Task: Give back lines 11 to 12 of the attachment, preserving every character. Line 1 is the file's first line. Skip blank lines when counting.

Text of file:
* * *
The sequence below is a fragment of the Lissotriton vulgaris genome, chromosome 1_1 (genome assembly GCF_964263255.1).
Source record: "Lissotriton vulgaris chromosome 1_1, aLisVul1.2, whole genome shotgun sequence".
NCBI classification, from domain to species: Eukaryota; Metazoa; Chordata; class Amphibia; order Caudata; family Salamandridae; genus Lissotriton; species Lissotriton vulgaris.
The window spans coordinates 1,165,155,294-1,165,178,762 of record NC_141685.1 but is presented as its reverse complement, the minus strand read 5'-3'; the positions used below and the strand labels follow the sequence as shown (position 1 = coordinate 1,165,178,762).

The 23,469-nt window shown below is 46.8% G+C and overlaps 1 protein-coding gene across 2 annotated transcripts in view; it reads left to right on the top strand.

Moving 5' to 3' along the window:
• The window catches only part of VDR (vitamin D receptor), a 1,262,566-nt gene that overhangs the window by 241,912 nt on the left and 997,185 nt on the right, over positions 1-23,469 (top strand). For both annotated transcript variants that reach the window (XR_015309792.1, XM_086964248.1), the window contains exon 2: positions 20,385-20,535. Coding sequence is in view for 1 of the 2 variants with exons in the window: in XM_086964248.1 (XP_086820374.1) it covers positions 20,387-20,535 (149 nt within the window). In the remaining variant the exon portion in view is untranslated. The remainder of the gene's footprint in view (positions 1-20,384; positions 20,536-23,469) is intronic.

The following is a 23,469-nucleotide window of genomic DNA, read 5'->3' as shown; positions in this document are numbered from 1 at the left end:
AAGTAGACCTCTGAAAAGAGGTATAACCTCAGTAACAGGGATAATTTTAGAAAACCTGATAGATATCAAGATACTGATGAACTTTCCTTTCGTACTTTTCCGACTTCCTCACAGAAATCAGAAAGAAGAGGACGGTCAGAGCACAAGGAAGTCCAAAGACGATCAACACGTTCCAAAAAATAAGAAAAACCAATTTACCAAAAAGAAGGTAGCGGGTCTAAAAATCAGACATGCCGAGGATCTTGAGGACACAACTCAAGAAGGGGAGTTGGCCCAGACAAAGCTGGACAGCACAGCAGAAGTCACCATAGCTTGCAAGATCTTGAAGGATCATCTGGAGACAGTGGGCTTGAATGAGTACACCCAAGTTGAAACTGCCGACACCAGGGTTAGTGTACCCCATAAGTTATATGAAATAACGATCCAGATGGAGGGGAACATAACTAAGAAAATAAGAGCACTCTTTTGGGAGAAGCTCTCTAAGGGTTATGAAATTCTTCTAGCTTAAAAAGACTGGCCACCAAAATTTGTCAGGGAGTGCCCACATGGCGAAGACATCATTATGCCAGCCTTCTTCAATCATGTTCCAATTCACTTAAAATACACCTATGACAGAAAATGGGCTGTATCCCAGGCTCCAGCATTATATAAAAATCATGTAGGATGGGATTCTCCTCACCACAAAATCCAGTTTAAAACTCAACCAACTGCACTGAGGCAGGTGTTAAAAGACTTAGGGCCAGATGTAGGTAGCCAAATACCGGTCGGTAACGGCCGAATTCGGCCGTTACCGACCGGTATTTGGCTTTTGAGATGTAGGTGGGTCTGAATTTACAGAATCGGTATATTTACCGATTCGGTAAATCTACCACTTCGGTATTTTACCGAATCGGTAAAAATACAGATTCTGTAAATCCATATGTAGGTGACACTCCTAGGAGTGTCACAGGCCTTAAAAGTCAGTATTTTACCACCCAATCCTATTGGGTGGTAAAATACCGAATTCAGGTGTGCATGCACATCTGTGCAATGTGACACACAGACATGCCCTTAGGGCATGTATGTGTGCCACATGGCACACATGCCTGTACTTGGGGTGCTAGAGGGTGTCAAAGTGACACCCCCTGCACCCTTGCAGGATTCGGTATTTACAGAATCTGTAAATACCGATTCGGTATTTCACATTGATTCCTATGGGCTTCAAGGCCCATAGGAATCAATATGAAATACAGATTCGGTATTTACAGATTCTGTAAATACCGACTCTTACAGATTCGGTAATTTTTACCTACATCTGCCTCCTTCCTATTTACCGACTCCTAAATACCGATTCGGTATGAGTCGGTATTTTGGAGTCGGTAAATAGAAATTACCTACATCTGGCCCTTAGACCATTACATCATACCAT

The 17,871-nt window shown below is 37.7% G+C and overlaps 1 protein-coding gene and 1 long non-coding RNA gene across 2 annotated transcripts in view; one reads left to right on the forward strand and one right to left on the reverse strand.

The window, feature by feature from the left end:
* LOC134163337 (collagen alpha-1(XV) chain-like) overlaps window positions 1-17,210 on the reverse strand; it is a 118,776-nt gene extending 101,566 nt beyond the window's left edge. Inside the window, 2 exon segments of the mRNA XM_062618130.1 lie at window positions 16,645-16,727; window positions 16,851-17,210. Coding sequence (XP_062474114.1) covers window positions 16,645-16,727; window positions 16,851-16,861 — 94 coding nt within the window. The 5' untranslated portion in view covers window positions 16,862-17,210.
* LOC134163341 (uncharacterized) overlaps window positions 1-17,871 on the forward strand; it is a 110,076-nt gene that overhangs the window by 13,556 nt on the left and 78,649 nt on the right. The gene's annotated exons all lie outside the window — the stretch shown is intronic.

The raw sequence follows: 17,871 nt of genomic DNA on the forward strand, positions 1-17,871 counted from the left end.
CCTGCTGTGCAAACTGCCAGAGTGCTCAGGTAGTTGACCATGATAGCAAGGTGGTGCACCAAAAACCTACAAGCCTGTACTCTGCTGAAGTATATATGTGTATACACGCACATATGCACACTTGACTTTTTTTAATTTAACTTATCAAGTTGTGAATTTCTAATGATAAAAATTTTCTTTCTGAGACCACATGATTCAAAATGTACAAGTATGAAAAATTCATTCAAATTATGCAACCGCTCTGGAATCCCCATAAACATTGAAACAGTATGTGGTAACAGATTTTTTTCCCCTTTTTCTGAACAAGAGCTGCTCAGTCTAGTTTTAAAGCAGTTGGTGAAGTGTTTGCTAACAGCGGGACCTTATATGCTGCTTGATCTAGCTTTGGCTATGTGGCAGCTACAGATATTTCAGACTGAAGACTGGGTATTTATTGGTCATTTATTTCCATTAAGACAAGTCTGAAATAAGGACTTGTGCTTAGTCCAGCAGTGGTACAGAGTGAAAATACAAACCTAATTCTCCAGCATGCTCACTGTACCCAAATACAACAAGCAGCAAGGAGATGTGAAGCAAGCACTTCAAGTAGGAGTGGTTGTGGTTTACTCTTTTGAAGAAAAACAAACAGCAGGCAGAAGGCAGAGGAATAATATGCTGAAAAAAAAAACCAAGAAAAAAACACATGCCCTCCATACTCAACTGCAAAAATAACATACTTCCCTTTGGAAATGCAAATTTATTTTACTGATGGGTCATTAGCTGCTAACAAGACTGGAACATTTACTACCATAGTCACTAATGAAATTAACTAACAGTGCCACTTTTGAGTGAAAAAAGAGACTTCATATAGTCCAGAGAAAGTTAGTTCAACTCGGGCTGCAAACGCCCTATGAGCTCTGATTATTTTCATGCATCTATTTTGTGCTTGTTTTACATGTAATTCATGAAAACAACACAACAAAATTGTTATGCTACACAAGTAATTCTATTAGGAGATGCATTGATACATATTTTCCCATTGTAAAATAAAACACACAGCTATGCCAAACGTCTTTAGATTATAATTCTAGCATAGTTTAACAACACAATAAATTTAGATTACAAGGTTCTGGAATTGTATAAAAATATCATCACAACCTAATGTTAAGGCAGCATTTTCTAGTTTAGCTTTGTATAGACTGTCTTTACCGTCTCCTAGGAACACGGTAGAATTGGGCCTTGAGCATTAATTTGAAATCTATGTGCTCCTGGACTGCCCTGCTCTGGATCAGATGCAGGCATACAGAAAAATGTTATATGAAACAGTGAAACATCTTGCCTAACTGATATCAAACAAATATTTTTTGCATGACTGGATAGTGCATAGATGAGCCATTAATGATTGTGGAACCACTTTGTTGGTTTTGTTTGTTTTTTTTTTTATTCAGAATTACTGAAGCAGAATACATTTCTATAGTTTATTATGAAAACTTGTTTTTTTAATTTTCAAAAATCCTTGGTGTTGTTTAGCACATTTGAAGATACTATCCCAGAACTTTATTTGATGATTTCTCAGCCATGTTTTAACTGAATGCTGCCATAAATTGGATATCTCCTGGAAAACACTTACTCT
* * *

The window, feature by feature from the left end:
* LOC134163337 (collagen alpha-1(XV) chain-like) overlaps window positions 1-17,210 on the reverse strand; it is a 118,776-nt gene extending 101,566 nt beyond the window's left edge. Inside the window, 2 exon segments of the mRNA XM_062618130.1 lie at window positions 16,645-16,727; window positions 16,851-17,210. Coding sequence (XP_062474114.1) covers window positions 16,645-16,727; window positions 16,851-16,861 — 94 coding nt within the window. The 5' untranslated portion in view covers window positions 16,862-17,210.